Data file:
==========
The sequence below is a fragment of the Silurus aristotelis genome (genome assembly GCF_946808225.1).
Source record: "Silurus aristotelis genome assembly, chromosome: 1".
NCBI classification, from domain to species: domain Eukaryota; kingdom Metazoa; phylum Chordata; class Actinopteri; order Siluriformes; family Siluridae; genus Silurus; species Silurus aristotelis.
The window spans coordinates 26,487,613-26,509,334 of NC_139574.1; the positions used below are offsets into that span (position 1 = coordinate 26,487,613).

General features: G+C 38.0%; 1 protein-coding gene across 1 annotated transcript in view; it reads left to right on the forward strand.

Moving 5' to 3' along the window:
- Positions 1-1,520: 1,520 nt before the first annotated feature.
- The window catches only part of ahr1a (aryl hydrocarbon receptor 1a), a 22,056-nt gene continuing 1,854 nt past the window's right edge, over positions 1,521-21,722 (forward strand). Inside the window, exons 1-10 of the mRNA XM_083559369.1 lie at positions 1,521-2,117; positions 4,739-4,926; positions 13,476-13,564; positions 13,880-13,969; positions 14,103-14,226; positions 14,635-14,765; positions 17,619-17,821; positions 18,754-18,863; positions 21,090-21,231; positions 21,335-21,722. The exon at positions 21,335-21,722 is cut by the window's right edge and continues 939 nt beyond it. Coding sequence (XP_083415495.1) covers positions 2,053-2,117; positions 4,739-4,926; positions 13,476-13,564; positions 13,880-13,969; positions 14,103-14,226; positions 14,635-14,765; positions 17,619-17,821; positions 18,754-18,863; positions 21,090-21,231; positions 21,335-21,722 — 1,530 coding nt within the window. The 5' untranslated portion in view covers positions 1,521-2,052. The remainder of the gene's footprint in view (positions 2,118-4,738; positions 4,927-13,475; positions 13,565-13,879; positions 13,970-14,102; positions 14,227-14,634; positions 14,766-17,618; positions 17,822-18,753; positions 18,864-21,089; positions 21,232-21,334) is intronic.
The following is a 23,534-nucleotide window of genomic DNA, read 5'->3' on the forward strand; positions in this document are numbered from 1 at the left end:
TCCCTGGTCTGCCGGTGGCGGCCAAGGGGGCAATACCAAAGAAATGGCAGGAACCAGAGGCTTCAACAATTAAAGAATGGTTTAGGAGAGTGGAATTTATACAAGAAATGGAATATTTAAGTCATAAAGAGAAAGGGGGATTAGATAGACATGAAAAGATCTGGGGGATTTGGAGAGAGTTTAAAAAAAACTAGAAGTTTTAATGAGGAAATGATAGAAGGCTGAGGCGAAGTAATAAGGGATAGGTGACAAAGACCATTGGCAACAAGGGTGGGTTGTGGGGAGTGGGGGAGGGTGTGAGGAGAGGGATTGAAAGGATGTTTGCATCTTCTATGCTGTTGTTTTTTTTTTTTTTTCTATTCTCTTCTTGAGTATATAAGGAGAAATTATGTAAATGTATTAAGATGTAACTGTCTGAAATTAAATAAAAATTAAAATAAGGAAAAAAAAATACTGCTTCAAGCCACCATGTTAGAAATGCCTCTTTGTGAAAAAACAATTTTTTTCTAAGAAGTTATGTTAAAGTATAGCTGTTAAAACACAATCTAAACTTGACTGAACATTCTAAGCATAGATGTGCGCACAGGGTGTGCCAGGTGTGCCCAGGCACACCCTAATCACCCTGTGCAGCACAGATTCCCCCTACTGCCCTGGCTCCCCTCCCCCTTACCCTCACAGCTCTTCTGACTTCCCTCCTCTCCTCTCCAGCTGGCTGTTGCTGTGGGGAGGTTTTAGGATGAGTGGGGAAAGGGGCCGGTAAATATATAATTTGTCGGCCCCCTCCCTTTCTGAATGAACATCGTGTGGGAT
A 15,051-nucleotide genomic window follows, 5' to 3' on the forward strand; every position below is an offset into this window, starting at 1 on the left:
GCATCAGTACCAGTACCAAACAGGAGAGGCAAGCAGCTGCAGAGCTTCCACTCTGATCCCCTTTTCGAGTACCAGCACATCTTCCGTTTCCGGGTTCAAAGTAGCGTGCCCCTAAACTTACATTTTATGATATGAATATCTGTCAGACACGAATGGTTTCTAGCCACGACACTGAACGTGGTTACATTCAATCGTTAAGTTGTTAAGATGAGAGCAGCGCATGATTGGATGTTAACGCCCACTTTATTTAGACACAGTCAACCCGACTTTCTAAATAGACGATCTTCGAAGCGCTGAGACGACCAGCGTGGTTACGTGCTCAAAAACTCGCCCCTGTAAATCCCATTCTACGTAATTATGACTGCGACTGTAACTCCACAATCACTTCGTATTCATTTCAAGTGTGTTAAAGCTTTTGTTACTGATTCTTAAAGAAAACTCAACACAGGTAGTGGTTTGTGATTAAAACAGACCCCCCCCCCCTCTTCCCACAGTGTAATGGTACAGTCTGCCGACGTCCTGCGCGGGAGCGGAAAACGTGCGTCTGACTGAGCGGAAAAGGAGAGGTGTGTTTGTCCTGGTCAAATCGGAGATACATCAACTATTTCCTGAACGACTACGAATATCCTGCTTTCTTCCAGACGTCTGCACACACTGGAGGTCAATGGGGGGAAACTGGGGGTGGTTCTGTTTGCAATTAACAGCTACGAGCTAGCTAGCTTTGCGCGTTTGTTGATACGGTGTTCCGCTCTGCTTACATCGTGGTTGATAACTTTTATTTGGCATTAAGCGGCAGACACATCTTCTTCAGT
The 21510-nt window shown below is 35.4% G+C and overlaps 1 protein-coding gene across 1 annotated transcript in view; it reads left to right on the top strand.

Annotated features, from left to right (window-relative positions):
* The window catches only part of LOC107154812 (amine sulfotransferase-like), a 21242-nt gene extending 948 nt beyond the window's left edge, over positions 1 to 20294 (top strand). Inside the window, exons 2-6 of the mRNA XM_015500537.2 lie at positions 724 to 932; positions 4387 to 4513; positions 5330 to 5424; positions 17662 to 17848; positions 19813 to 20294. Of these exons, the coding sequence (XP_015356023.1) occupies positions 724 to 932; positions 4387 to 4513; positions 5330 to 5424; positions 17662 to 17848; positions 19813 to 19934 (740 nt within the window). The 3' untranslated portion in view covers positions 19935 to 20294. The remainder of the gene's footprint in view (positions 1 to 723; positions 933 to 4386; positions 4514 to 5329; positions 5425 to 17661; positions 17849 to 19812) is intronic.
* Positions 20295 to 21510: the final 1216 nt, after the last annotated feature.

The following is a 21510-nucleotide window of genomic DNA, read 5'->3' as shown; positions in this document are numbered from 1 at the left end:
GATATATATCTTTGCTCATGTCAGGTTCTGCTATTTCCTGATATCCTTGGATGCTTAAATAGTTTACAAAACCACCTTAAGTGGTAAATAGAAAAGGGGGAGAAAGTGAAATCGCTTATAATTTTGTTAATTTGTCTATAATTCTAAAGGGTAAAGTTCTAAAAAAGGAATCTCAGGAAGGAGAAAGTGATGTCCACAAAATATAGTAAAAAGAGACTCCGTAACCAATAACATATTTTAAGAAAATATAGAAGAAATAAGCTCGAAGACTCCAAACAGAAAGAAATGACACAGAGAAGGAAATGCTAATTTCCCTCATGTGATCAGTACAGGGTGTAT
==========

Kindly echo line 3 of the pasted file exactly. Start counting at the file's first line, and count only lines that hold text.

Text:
NCBI classification, from domain to species: domain Eukaryota; kingdom Metazoa; phylum Chordata; class Actinopteri; order Siluriformes; family Siluridae; genus Silurus; species Silurus aristotelis.